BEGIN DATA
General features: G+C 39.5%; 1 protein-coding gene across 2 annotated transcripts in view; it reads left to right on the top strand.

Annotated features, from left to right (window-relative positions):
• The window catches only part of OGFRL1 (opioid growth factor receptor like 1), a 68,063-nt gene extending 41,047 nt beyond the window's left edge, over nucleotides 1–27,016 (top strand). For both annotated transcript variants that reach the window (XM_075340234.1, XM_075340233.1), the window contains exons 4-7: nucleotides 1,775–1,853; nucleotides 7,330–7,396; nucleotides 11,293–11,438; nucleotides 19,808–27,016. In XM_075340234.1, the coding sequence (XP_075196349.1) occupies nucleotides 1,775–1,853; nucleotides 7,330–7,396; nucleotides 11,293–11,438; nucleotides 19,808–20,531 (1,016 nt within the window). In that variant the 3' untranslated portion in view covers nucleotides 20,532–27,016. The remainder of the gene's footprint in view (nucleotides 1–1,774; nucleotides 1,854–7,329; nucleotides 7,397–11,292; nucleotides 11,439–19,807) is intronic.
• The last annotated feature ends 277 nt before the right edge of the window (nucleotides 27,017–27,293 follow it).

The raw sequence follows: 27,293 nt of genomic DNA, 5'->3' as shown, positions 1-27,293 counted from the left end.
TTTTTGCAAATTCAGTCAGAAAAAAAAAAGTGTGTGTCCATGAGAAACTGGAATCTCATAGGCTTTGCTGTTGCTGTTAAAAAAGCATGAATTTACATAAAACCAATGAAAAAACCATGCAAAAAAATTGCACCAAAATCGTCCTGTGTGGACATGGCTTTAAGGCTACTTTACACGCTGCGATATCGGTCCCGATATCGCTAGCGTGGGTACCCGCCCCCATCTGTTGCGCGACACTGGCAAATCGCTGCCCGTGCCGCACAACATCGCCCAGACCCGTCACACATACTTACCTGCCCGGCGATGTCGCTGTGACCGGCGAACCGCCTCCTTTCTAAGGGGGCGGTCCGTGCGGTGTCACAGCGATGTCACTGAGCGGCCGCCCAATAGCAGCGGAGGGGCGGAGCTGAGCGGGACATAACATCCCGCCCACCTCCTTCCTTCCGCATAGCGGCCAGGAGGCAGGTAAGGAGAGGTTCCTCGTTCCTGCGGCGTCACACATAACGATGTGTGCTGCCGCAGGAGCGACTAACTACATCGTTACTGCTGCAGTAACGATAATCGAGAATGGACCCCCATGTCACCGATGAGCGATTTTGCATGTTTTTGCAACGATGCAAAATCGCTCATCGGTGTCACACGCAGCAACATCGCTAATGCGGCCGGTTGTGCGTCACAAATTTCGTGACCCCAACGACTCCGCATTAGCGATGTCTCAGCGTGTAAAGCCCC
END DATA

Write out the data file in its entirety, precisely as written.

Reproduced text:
General features: G+C 39.5%; 1 protein-coding gene across 2 annotated transcripts in view; it reads left to right on the top strand.

Annotated features, from left to right (window-relative positions):
• The window catches only part of OGFRL1 (opioid growth factor receptor like 1), a 68,063-nt gene extending 41,047 nt beyond the window's left edge, over nucleotides 1–27,016 (top strand). For both annotated transcript variants that reach the window (XM_075340234.1, XM_075340233.1), the window contains exons 4-7: nucleotides 1,775–1,853; nucleotides 7,330–7,396; nucleotides 11,293–11,438; nucleotides 19,808–27,016. In XM_075340234.1, the coding sequence (XP_075196349.1) occupies nucleotides 1,775–1,853; nucleotides 7,330–7,396; nucleotides 11,293–11,438; nucleotides 19,808–20,531 (1,016 nt within the window). In that variant the 3' untranslated portion in view covers nucleotides 20,532–27,016. The remainder of the gene's footprint in view (nucleotides 1–1,774; nucleotides 1,854–7,329; nucleotides 7,397–11,292; nucleotides 11,439–19,807) is intronic.
• The last annotated feature ends 277 nt before the right edge of the window (nucleotides 27,017–27,293 follow it).

The raw sequence follows: 27,293 nt of genomic DNA, 5'->3' as shown, positions 1-27,293 counted from the left end.
TTTTTGCAAATTCAGTCAGAAAAAAAAAAGTGTGTGTCCATGAGAAACTGGAATCTCATAGGCTTTGCTGTTGCTGTTAAAAAAGCATGAATTTACATAAAACCAATGAAAAAACCATGCAAAAAAATTGCACCAAAATCGTCCTGTGTGGACATGGCTTTAAGGCTACTTTACACGCTGCGATATCGGTCCCGATATCGCTAGCGTGGGTACCCGCCCCCATCTGTTGCGCGACACTGGCAAATCGCTGCCCGTGCCGCACAACATCGCCCAGACCCGTCACACATACTTACCTGCCCGGCGATGTCGCTGTGACCGGCGAACCGCCTCCTTTCTAAGGGGGCGGTCCGTGCGGTGTCACAGCGATGTCACTGAGCGGCCGCCCAATAGCAGCGGAGGGGCGGAGCTGAGCGGGACATAACATCCCGCCCACCTCCTTCCTTCCGCATAGCGGCCAGGAGGCAGGTAAGGAGAGGTTCCTCGTTCCTGCGGCGTCACACATAACGATGTGTGCTGCCGCAGGAGCGACTAACTACATCGTTACTGCTGCAGTAACGATAATCGAGAATGGACCCCCATGTCACCGATGAGCGATTTTGCATGTTTTTGCAACGATGCAAAATCGCTCATCGGTGTCACACGCAGCAACATCGCTAATGCGGCCGGTTGTGCGTCACAAATTTCGTGACCCCAACGACTCCGCATTAGCGATGTCTCAGCGTGTAAAGCCCC